INTRODUCING GEN-Z: GET READY TO SHOW THEM HOW MUCH YOU CARE.

Approximately 98% of them own a cellphone. 92% of them have a digital footprint. 50% of them are online for a minimum of 10 hours a day. They’re also the most diverse group in North American history.  Welcome to Gen-Z, the generational group born between 1995 and 2015, that marketers will be raving about (and people will be complaining about) for the next ten years.

But who are these new whippersnappers who are on track to become the largest generation of consumers ever seen by the year 2020? How can your brand reach them to make an impact? How will they yield their approximately $143 billion dollars of direct spending?

The answers may surprise you.

THEY LIVE ONLINE.

Gen-Z has grown up in a world that has never not had internet. They have no idea why you would use a landline. A fax machine seems ridiculous. And they have expectations of the world that have been shaped by the social media comment section.

This generation is spending the day on Snapchat and Instagram, and watching an average of 2 hours of YouTube a day. According to surveys from ZeroCater, 40% of them admit to being addicted to their phones. If you’re trying to reach them through traditional linear media or static posters on transit, you’re missing the mark. Gen-Z is looking down at their screens, not up at your billboard. If you want to grab the attention of these multi-screen masters you’re going to have to wow them beyond belief, or figure out a way to break into their trusted friends circle.

THEY KNOW HOW TO INFLUENCE.

Many internet-studies indicate that Gen-Z currently spends approximately $44 billion on themselves, but also influences $600 billion dollars worth of spending in others. While those numbers may still be up for debate, one thing that’s agreed upon is that Gen-Z knows how to use the power of influence. They understand advertising better than any generation before them, and look to their peers or trusted advisers for a review before they buy a product, not a commercial. If you want them to buy your product, a web banner or promoted tweet is not going to do it. They want to hear from their friends or someone they trust. For brands, this means the age of the micro-influencer has only just begun.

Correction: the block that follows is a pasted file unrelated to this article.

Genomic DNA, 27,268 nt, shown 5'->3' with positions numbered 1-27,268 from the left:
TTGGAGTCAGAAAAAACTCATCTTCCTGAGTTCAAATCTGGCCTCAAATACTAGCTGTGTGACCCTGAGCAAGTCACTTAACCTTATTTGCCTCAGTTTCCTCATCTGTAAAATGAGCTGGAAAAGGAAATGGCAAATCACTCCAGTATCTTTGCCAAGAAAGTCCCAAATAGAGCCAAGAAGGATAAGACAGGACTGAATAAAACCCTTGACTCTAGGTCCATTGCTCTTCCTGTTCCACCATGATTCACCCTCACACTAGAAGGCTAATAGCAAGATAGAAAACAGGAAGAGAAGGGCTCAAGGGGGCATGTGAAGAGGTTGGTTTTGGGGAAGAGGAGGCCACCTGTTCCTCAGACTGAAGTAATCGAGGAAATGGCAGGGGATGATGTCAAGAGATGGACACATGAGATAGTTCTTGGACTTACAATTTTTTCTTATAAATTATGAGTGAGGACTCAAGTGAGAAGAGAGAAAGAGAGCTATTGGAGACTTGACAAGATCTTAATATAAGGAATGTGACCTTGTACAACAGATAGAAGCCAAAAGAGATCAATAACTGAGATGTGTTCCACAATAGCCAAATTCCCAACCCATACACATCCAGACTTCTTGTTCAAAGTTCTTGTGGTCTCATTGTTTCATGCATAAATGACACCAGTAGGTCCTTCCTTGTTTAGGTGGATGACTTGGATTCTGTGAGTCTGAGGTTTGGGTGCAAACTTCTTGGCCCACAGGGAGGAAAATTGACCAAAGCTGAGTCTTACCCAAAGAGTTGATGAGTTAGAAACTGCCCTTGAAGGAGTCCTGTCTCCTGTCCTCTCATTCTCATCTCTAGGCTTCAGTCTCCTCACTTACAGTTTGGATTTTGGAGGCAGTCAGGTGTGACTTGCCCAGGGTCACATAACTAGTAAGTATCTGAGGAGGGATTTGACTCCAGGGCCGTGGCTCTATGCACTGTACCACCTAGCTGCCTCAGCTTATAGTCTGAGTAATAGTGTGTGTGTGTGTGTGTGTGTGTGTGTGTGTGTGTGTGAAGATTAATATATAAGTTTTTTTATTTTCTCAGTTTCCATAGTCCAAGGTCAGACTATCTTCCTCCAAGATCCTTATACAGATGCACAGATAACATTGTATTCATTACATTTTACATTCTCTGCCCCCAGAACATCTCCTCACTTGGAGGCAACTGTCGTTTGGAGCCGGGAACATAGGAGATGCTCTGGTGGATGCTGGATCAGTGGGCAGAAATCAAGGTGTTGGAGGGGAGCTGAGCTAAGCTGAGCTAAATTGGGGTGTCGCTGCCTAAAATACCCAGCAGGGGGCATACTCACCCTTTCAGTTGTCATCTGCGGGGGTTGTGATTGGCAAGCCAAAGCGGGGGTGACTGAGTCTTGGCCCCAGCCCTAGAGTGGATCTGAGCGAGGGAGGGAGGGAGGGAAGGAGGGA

That influential power is not just limited to a product, either. With the world’s information at their fingertips, Gen-Z is looking for an open, two way dialogue with companies that speak to them honestly. Since they can easily research your company in seconds, they’re not as brand loyal as previous generations. If you want to secure your spot in their shopping cart, you’re going to need to walk the walk and talk the talk when it comes to the lifestyle and values you present to them as a brand. Otherwise, they’re going to call you out on being fake, and tell their friends about it, too.

THEY VALUE VALUES.

As the most diverse generation we’ve ever seen in North America, Gen-Z is empathetic to those who are marginalized. They value equality and equity, and want to see diversity and equal representation. And that’s not the only cause that keeps them up at night. Roughly 70% of them see mental health issues like anxiety and depression as a major issue among their peers. 60% said they’d support companies that take a stand on human rights. They care about the environment, health, and poverty. And they’re the first generation in history to prioritize purpose over salary. If you don’t hold the same values as they do, and aren’t doing something to make the world a better place, they’re not going to see you as worthy of their time.

Gen-Z is not your average generation. They’re far more pragmatic in their spending than previous consumers, and they know how to navigate the online world better than anyone else. They are looking for a company that speaks to their values; one who is honest and real. They’re looking for a company who profits with a purpose — so if you’re not doing that, you can kiss their dollars goodbye. #SorryNotSorry.

— Paul Rivait is Senior Manager, Social Media and Analytics at Public Inc.

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